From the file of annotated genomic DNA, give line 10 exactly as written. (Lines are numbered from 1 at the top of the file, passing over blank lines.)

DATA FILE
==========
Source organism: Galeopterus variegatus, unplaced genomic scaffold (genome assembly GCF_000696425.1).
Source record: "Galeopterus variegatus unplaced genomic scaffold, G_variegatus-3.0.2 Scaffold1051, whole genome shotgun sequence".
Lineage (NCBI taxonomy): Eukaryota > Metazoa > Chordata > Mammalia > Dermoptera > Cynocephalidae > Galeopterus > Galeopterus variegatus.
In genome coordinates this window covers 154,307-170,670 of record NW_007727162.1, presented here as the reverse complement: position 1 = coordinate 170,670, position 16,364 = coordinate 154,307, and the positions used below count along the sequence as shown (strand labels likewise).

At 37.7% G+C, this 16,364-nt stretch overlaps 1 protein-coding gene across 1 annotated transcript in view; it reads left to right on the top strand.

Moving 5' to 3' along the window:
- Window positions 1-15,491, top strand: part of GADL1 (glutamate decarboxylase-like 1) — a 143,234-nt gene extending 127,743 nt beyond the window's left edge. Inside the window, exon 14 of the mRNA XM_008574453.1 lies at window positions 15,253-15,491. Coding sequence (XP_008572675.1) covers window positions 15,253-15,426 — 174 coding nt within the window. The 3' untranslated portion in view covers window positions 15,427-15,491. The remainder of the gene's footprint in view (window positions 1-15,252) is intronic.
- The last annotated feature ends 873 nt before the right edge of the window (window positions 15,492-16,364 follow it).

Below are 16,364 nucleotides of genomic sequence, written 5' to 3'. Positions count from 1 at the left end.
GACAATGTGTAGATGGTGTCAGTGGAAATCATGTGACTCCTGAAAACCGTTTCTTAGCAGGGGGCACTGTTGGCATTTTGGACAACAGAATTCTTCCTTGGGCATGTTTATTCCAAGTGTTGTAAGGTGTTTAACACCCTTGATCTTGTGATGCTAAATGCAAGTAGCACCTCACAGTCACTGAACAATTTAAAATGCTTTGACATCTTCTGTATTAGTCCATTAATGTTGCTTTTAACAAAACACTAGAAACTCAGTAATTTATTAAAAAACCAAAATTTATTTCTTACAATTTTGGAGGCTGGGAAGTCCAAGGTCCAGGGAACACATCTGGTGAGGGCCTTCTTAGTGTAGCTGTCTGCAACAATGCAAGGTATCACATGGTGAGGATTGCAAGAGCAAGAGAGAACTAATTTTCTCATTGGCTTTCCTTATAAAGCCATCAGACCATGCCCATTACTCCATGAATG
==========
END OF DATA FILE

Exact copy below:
GACAATGTGTAGATGGTGTCAGTGGAAATCATGTGACTCCTGAAAACCGTTTCTTAGCAGGGGGCACTGTTGGCATTTTGGACAACAGAATTCTTCCTTGGGCATGTTTATTCCAAGTGTTGTAAGGTGTTTAACACCCTTGATCTTGTGATGCTAAATGCAAGTAGCACCTCACAGTCACTGAACAATTTAAAATGCTTTGACATCTTCTGTATTAGTCCATTAATGTTGCTTTTAACAAAACACTAGAAACTCAGTAATTTATTAAAAAACCAAAATTTATTTCTTACAATTTTGGAGGCTGGGAAGTCCAAGGTCCAGGGAACACATCTGGTGAGGGCCTTCTTAGTGTAGCTGTCTGCAACAATGCAAGGTATCACATGGTGAGGATTGCAAGAGCAAGAGAGAACTAATTTTCTCATTGGCTTTCCTTATAAAGCCATCAGACCATGCCCATTACTCCATGAATG